Fund Ups Stake in Chinese Warehouse Space

Fund Ups Stake in Chinese Warehouse Space

Commercial News » Asia Pacific Commercial News Edition | By Alex Frew McMillan | July 23, 2013 8:55 AM ET

Despite increasingly clear signs of stress in the Chinese economy, one of the largest pension funds in the world is bulking up its stake in warehouse space in the country by 50 percent, betting China's emerging middle class will lead to higher domestic consumption and demand for logistics operators.

The Canadian Pension Plan Investment Board has agreed to boost the size of Goodman China Logistics Holdings, its joint venture with the Australian warehouse developer Goodman Group, by US$500 million, bringing its total size to US$1.5 billion. The Canadian fund is contributing US$400 million of the equity, with Goodman chipping in the remaining US$100 million, the same ratio to their stakes in the original joint venture.

The money will be used to expand the joint venture's presence from its current base in and around Shanghai on China's central coast, and in the Beijing-Tianjin corridor in the north. It is now targeting Chongqing, Chengdu, Wuhan, Xian and Hefei -- all capitals of different Chinese provinces and regional trade hubs.

"Manufacturers have been forced to move west," Philip Pearce, the managing director for greater China at Goodman, told WPC News. "Originally it was a policy-led move west, but in recent years, with import costs and the cost of land and labor in the major coastal cities, the market is pushing companies to the west."

China's economic growth slowed to 7.5 percent in the second quarter, according to data released on July 15, its lowest level in four years. While that was in line with expectations, it has prompted many economists to lower their forecasts for next year. For instance, Nomura slashed its expectations for 2014 to 6.9 percent, from 7.5 percent, which is also the pace it expects for the whole of this year.

"We are conscious of the slowdown in China and we are keeping an eye on it," Pearce said. "We are not going to be stupid about things."

The Australian-Canadian joint venture builds out warehouses from scratch. Whereas Goodman focuses on one or two very large and high-value warehouses per year in Japan, exclusively in Osaka and Tokyo, it builds many more lower-dollar-value facilities in China, at an increasingly wide range of locations. Goodman sells the bulk of the warehouses it builds in China into the joint venture, although it occasionally sells one on the open market if the CPPIB does not want to acquire it.

"The key to our strategy in China is our development capability," Pearce said. "It's very, very difficult to go out and buy existing product. Hence our strategy is all centered around development."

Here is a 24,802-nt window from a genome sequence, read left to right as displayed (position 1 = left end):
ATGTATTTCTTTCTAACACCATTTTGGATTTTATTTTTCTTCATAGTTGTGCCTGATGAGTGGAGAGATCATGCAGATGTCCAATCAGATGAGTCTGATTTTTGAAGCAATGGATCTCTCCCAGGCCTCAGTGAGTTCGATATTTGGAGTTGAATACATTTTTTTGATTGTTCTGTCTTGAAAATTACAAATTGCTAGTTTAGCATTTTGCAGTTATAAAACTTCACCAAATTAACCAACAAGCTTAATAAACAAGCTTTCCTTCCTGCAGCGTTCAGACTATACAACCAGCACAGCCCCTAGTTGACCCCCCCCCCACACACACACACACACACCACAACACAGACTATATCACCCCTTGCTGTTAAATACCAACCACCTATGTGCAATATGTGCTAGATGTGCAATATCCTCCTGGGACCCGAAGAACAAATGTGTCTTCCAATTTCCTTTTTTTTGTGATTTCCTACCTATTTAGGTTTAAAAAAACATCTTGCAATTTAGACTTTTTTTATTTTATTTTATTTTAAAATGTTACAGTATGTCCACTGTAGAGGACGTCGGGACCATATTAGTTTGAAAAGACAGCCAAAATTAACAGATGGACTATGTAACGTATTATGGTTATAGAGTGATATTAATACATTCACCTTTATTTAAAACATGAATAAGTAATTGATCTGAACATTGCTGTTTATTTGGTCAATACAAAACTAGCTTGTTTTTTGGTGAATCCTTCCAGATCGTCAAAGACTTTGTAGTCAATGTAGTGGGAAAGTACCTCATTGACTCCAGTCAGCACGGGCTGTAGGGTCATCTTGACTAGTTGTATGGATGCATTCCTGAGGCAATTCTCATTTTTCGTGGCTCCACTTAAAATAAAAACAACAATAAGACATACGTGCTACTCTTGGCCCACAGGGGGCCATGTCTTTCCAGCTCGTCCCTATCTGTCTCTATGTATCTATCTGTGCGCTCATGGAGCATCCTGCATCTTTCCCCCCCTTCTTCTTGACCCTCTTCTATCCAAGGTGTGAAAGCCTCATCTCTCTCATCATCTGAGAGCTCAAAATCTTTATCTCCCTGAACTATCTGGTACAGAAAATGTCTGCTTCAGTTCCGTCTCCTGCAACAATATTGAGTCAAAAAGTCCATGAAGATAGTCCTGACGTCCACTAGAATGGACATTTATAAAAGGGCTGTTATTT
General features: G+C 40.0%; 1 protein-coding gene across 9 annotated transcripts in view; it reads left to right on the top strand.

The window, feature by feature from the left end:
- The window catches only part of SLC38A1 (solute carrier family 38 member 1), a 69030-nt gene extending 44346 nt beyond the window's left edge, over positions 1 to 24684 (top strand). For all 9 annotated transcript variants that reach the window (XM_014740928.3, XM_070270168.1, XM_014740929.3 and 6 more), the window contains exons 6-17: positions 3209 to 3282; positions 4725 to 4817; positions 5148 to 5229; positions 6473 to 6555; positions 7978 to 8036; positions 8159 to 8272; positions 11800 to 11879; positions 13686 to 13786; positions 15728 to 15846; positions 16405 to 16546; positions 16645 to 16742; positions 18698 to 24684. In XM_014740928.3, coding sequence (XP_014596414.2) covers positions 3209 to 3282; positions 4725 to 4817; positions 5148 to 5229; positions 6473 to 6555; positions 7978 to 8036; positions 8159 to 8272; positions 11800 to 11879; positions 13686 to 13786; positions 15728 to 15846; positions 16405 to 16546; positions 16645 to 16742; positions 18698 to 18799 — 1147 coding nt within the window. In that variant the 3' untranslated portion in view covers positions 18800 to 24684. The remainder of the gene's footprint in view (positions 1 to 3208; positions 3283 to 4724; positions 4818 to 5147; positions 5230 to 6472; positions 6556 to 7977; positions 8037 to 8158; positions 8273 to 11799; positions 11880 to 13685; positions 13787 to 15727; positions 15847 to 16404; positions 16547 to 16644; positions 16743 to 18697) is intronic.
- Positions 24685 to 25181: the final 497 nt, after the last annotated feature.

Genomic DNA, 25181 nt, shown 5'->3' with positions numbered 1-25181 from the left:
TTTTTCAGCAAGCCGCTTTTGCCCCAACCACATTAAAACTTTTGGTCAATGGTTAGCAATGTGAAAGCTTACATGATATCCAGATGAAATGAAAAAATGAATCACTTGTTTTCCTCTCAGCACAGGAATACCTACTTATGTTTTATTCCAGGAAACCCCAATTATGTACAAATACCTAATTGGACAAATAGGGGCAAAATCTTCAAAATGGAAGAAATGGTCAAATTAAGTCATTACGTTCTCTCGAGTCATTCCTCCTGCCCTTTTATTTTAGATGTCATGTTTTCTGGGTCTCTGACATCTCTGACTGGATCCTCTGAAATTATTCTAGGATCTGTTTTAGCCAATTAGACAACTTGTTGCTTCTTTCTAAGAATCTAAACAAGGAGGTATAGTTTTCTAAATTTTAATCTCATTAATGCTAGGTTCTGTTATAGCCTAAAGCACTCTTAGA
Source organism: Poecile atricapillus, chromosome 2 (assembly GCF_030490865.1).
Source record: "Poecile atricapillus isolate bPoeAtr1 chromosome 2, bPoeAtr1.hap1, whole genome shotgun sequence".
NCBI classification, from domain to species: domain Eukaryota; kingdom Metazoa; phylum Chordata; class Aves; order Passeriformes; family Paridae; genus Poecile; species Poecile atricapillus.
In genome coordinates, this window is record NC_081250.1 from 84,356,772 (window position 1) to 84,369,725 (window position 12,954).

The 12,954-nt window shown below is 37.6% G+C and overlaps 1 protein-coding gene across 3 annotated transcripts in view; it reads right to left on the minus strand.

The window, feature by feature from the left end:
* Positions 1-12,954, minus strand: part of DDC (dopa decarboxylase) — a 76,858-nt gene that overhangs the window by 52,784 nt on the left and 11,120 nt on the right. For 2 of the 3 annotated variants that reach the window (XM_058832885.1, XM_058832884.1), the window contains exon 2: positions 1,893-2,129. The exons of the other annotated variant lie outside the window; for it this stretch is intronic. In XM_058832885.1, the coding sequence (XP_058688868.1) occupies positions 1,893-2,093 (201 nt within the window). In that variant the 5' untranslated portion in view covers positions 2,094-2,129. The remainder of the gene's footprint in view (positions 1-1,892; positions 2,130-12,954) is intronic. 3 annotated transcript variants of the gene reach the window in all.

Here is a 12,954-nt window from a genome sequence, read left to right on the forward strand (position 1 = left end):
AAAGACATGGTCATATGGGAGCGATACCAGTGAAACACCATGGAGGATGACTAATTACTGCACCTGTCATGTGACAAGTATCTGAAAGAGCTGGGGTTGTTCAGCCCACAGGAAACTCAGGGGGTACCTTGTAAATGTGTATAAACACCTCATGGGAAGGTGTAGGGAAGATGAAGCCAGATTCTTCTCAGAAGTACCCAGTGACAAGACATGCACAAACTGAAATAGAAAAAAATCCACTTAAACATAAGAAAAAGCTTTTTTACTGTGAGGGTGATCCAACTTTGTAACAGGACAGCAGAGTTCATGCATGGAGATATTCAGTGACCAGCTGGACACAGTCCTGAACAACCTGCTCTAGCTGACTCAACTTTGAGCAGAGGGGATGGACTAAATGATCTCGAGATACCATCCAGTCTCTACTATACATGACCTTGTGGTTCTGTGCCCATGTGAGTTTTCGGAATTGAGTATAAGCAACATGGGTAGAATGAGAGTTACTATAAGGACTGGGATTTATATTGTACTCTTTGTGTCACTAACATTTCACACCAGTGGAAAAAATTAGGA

The CPPIB, which oversees the national pension plan for Canadian citizens, has C$183 billion (US$176 billion) under management, making it the largest single-purpose fund in Canada and one of the 10-largest pension funds in the world. It invests 11 percent of its assets in real estate.

Goodman and the CPPIB first teamed up to invest in Chinese warehouses in 2009. The joint venture is coming close to having committed the full US$1 billion of the original allocation, and owns 17 warehouses comprising 790,000 square meters of space. Another seven warehouses and 500,000 square meters of space are being built, at a cost of US$250 million.

The fresh injection of funds will boost the amount of space under development to 800,000 square meters, at a cost of US$400 million, a pace the partners hope to sustain each year.

The spread of factories and jobs away from the coast and into western China is booting employment and wages there, leading to increasing demand for consumer goods. The joint venture has signed clothing retailer the GAP as a tenant for 15,000 square meters of space in a warehouse in Kunshan, just outside of Shanghai, with an option for another 10,000 square meters. GAP has 200 stores in China and plans to boost that to 2,000 over the next five years.

Goodman has also inked deals with luxury goods retailer Richemont and consumer staples giant Johnson & Johnson, as well as a variety of e-commerce companies. It is close to signing a tenancy with a major international car manufacturer that it does not want to identify because the deal is not yet finalized.

"We are not focused on exports - we are seeing demand from domestic demand," Pearce said. Rents in secondary cities like Kunshan and Chongqing have risen from around 0.7 yuan per square meter per day to about 1 yuan per day over the last three or so years, an increase of more than 40 percent.

Still, China "has likely entered a prolonged period of deleveraging, which will last well into 2014," Nomura economists Zhiwei Zhang and Wendy Chen believe. They also note that China's working-age population actually fell in 2012 for the first time in 20 years, a trend that's likely to continue. Combined with the commitment of new president Xi Jinping and his administration to a tricky structural reform of the economy, those trends likely spell an unusually tough period for the country's normally robust growth.

"There is more warehousing being developed in China than there ever has been," Pearce said. "We do have to be conscious and keep an eye out for oversupply in the market."


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